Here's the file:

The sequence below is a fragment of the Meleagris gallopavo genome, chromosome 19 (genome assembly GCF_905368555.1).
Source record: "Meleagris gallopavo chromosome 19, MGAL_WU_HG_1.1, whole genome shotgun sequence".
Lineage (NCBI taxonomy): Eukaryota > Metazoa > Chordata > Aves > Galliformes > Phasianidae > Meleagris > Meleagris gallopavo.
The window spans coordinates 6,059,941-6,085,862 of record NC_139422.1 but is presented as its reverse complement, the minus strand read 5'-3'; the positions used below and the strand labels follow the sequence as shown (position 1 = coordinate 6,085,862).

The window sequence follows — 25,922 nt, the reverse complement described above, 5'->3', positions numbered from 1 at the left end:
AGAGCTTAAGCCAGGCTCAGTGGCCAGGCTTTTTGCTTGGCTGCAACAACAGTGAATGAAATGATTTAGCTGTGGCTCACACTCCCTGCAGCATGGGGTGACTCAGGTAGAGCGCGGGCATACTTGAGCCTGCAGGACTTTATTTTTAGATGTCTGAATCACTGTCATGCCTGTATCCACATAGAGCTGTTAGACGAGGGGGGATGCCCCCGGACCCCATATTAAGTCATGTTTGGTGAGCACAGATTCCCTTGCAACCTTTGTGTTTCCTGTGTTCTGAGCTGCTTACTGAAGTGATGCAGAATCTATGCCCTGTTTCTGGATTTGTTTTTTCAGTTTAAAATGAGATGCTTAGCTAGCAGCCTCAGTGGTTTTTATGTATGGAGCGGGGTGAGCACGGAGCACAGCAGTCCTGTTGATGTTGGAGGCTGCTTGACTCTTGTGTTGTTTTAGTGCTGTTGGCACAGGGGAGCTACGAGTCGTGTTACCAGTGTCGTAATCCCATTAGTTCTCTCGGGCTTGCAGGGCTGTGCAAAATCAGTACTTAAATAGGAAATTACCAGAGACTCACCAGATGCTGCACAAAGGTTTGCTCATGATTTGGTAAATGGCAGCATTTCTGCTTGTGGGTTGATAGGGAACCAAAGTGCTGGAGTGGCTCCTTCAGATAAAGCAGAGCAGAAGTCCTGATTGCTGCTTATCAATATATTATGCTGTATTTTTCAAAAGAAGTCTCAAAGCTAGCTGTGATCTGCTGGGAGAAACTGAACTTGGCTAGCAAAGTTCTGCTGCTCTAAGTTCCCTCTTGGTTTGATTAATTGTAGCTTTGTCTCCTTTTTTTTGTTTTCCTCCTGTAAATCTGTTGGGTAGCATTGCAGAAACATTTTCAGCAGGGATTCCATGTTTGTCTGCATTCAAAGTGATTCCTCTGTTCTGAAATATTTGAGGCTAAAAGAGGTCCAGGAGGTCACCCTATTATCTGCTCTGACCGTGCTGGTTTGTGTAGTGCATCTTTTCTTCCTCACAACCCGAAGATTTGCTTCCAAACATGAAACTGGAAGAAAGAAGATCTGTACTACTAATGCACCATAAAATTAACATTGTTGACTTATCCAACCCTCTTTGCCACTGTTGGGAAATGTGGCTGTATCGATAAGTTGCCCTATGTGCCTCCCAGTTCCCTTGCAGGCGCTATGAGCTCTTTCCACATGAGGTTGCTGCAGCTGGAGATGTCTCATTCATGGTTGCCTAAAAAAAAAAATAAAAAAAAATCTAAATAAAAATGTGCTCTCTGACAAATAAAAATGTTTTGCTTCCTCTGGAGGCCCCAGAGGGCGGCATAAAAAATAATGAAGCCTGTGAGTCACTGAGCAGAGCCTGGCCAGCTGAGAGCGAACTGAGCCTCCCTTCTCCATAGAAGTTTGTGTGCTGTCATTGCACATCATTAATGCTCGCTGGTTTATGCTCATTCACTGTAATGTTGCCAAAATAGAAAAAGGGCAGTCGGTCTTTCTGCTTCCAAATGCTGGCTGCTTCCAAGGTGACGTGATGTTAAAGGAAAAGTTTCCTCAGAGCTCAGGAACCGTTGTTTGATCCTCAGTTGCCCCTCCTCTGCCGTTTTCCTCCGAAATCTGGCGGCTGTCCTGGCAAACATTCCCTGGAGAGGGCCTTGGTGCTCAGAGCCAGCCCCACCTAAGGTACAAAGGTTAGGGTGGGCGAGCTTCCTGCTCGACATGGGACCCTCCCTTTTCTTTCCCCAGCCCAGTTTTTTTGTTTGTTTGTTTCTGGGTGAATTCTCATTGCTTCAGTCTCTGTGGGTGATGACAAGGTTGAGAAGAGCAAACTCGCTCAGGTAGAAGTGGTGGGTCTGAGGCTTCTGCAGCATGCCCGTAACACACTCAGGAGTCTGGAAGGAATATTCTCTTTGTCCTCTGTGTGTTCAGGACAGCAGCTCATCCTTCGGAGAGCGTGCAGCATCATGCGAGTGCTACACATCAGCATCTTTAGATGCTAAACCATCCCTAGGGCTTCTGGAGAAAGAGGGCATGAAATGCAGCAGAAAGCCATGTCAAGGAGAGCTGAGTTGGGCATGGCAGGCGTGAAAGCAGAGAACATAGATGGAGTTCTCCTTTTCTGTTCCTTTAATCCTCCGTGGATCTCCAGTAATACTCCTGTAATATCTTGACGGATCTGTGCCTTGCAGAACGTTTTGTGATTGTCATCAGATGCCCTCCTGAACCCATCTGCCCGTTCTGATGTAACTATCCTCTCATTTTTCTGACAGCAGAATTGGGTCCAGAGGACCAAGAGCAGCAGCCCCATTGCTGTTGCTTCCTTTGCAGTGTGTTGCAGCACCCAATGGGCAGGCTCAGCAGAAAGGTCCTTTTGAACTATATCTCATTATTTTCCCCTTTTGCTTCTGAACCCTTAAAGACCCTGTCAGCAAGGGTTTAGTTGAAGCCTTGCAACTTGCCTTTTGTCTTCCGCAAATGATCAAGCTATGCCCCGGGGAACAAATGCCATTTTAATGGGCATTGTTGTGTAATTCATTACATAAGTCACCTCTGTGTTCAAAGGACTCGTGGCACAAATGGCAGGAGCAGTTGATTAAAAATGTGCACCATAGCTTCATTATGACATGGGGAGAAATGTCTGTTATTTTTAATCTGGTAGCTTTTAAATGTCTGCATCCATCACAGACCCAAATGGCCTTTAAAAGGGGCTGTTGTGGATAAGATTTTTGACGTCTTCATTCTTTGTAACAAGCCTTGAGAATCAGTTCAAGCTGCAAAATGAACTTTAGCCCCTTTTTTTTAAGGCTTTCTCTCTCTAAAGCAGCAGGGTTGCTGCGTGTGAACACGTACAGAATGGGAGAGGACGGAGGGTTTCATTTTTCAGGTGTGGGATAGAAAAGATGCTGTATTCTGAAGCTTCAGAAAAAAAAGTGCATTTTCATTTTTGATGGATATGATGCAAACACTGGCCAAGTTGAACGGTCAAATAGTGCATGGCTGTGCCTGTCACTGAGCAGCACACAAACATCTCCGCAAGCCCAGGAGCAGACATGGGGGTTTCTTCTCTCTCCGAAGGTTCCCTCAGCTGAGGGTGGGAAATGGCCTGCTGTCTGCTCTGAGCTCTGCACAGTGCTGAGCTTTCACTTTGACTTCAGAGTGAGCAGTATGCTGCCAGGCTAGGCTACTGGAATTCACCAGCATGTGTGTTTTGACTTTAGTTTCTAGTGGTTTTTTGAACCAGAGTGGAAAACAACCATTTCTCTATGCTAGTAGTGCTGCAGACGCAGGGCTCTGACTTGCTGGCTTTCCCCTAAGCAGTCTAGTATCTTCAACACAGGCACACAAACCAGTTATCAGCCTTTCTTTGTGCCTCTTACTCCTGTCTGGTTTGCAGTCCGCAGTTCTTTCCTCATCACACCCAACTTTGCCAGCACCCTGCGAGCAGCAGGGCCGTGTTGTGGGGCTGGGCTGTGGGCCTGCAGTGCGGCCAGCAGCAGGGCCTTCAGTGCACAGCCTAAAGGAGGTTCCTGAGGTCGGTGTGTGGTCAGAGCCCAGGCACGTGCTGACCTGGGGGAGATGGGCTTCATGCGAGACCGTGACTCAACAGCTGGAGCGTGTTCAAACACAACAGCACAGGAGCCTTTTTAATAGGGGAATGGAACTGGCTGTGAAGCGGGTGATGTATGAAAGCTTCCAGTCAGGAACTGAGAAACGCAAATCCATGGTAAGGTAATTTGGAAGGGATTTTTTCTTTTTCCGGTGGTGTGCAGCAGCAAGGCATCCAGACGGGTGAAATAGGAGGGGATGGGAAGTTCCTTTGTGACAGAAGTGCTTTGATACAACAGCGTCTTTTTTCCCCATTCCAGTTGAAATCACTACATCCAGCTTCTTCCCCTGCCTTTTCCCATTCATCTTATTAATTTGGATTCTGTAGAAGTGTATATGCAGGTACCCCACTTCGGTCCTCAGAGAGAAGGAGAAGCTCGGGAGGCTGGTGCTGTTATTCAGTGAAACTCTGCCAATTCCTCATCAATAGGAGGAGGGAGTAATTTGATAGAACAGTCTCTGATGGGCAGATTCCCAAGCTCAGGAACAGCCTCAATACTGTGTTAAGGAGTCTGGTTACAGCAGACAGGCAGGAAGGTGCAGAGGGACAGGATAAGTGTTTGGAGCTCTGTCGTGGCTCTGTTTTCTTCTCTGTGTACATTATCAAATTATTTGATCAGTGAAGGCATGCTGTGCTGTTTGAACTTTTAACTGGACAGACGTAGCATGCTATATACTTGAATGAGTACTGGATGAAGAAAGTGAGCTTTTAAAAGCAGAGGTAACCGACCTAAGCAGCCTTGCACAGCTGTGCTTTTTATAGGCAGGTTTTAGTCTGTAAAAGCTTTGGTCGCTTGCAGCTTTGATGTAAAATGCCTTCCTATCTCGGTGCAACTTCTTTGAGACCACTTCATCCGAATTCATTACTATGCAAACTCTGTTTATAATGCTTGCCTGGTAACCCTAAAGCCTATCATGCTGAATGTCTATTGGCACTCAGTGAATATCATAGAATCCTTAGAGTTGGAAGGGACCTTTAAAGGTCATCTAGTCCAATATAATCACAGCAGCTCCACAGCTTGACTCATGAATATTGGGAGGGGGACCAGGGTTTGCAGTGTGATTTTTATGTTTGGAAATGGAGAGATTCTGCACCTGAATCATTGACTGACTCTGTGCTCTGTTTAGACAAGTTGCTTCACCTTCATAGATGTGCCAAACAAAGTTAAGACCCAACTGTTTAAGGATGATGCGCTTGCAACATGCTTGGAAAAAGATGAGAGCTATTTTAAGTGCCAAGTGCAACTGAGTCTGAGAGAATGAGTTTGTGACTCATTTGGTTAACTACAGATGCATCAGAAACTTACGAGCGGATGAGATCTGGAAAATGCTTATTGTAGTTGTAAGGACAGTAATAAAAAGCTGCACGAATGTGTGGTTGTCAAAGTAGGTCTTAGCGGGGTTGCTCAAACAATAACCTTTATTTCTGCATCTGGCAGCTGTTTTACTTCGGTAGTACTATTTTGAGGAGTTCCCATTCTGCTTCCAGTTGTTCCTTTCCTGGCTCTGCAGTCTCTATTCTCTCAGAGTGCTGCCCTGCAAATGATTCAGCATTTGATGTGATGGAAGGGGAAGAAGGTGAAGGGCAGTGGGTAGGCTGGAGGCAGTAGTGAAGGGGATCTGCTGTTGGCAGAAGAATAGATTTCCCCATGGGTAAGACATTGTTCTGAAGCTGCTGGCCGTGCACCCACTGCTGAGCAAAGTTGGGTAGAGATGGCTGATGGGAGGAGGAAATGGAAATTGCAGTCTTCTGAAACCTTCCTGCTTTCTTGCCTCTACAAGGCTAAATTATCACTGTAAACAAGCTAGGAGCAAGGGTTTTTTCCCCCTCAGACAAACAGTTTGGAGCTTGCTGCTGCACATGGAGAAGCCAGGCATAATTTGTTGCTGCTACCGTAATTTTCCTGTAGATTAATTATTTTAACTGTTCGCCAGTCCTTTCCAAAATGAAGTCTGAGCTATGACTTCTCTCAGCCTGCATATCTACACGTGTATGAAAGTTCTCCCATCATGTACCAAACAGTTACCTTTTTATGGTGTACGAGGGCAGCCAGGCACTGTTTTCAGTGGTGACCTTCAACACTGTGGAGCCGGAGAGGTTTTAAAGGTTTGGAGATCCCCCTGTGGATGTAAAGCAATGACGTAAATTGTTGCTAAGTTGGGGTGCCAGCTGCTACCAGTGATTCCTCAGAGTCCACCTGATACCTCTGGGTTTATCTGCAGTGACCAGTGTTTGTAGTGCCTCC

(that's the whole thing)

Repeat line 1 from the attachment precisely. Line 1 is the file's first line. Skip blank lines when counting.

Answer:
The sequence below is a fragment of the Meleagris gallopavo genome, chromosome 19 (genome assembly GCF_905368555.1).